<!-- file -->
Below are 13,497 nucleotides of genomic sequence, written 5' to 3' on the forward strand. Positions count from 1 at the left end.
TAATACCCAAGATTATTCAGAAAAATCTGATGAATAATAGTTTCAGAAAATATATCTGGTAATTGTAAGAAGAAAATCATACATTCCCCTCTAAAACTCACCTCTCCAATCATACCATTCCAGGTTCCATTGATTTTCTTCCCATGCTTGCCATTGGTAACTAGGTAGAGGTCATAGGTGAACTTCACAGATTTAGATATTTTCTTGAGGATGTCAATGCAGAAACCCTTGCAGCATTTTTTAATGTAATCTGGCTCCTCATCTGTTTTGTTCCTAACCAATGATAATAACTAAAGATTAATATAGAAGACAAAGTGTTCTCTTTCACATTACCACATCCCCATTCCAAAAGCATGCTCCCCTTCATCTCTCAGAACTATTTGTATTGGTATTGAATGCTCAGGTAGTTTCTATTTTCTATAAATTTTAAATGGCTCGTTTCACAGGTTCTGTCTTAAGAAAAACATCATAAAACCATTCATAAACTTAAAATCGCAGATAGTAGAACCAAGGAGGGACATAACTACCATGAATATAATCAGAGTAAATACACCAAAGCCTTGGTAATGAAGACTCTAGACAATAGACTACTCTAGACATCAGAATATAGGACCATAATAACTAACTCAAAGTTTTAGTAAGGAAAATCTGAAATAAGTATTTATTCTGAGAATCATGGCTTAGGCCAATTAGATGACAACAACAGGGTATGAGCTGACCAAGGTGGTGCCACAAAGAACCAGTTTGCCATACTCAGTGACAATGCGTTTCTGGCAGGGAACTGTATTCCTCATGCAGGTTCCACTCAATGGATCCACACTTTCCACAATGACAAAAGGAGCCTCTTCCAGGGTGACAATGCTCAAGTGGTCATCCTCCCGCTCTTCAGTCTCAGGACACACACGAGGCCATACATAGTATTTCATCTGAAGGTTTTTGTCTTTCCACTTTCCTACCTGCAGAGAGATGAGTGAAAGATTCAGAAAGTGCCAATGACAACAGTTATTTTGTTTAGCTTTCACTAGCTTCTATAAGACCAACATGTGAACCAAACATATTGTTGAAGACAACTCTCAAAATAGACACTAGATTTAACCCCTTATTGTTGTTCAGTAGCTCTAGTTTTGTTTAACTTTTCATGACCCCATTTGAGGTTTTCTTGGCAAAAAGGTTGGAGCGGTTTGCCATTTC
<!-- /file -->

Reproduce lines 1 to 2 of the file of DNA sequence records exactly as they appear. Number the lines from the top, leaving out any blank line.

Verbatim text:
Below are 13,497 nucleotides of genomic sequence, written 5' to 3' on the forward strand. Positions count from 1 at the left end.
TAATACCCAAGATTATTCAGAAAAATCTGATGAATAATAGTTTCAGAAAATATATCTGGTAATTGTAAGAAGAAAATCATACATTCCCCTCTAAAACTCACCTCTCCAATCATACCATTCCAGGTTCCATTGATTTTCTTCCCATGCTTGCCATTGGTAACTAGGTAGAGGTCATAGGTGAACTTCACAGATTTAGATATTTTCTTGAGGATGTCAATGCAGAAACCCTTGCAGCATTTTTTAATGTAATCTGGCTCCTCATCTGTTTTGTTCCTAACCAATGATAATAACTAAAGATTAATATAGAAGACAAAGTGTTCTCTTTCACATTACCACATCCCCATTCCAAAAGCATGCTCCCCTTCATCTCTCAGAACTATTTGTATTGGTATTGAATGCTCAGGTAGTTTCTATTTTCTATAAATTTTAAATGGCTCGTTTCACAGGTTCTGTCTTAAGAAAAACATCATAAAACCATTCATAAACTTAAAATCGCAGATAGTAGAACCAAGGAGGGACATAACTACCATGAATATAATCAGAGTAAATACACCAAAGCCTTGGTAATGAAGACTCTAGACAATAGACTACTCTAGACATCAGAATATAGGACCATAATAACTAACTCAAAGTTTTAGTAAGGAAAATCTGAAATAAGTATTTATTCTGAGAATCATGGCTTAGGCCAATTAGATGACAACAACAGGGTATGAGCTGACCAAGGTGGTGCCACAAAGAACCAGTTTGCCATACTCAGTGACAATGCGTTTCTGGCAGGGAACTGTATTCCTCATGCAGGTTCCACTCAATGGATCCACACTTTCCACAATGACAAAAGGAGCCTCTTCCAGGGTGACAATGCTCAAGTGGTCATCCTCCCGCTCTTCAGTCTCAGGACACACACGAGGCCATACATAGTATTTCATCTGAAGGTTTTTGTCTTTCCACTTTCCTACCTGCAGAGAGATGAGTGAAAGATTCAGAAAGTGCCAATGACAACAGTTATTTTGTTTAGCTTTCACTAGCTTCTATAAGACCAACATGTGAACCAAACATATTGTTGAAGACAACTCTCAAAATAGACACTAGATTTAACCCCTTATTGTTGTTCAGTAGCTCTAGTTTTGTTTAACTTTTCATGACCCCATTTGAGGTTTTCTTGGCAAAAAGGTTGGAGCGGTTTGCCATTTC